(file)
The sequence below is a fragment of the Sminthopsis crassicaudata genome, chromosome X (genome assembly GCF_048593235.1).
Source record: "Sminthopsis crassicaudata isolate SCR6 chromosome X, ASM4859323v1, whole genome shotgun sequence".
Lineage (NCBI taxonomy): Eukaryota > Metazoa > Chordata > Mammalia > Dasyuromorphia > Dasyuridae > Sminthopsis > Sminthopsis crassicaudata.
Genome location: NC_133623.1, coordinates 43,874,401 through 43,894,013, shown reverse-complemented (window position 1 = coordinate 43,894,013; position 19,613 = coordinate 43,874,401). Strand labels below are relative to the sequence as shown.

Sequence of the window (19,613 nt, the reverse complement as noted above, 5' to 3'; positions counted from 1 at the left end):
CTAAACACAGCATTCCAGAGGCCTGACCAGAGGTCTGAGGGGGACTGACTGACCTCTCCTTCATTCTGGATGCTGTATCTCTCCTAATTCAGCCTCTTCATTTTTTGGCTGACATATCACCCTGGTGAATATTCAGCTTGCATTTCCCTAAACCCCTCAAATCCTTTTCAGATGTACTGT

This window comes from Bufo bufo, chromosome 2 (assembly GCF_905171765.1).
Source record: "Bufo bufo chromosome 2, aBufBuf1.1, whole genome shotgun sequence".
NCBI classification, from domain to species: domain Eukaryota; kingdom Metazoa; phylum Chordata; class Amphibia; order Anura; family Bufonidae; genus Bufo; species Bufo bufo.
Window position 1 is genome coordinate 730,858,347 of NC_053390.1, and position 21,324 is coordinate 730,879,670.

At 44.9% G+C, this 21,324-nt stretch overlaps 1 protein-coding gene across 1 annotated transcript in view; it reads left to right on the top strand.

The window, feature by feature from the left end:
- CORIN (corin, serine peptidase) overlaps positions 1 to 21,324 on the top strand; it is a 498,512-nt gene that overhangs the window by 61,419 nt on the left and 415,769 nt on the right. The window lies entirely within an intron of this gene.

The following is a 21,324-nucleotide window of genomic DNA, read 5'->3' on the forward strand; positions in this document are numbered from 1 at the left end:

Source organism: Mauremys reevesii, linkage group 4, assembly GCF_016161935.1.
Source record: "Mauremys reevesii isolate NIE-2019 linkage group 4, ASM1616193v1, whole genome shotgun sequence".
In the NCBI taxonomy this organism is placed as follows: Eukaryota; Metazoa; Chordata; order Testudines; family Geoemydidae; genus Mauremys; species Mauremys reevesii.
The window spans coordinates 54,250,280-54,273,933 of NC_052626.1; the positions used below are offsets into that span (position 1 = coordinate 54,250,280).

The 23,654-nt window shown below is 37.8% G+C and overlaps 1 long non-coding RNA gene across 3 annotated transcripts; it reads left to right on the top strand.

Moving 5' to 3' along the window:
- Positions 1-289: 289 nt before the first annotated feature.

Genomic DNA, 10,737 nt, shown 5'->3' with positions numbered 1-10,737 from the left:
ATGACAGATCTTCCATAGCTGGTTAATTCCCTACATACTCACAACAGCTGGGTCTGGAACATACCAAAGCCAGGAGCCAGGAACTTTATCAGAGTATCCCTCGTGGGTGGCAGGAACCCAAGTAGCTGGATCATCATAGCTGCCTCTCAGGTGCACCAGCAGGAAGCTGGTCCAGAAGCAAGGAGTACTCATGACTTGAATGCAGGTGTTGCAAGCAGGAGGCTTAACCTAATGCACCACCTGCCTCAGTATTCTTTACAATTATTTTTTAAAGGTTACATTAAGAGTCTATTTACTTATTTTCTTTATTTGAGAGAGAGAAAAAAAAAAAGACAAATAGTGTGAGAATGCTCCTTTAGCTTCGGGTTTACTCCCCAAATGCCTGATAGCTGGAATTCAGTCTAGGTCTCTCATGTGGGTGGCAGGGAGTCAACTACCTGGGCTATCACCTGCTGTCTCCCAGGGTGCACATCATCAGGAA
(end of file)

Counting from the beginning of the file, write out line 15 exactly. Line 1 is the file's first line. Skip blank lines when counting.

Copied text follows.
Source organism: Mauremys reevesii, linkage group 4, assembly GCF_016161935.1.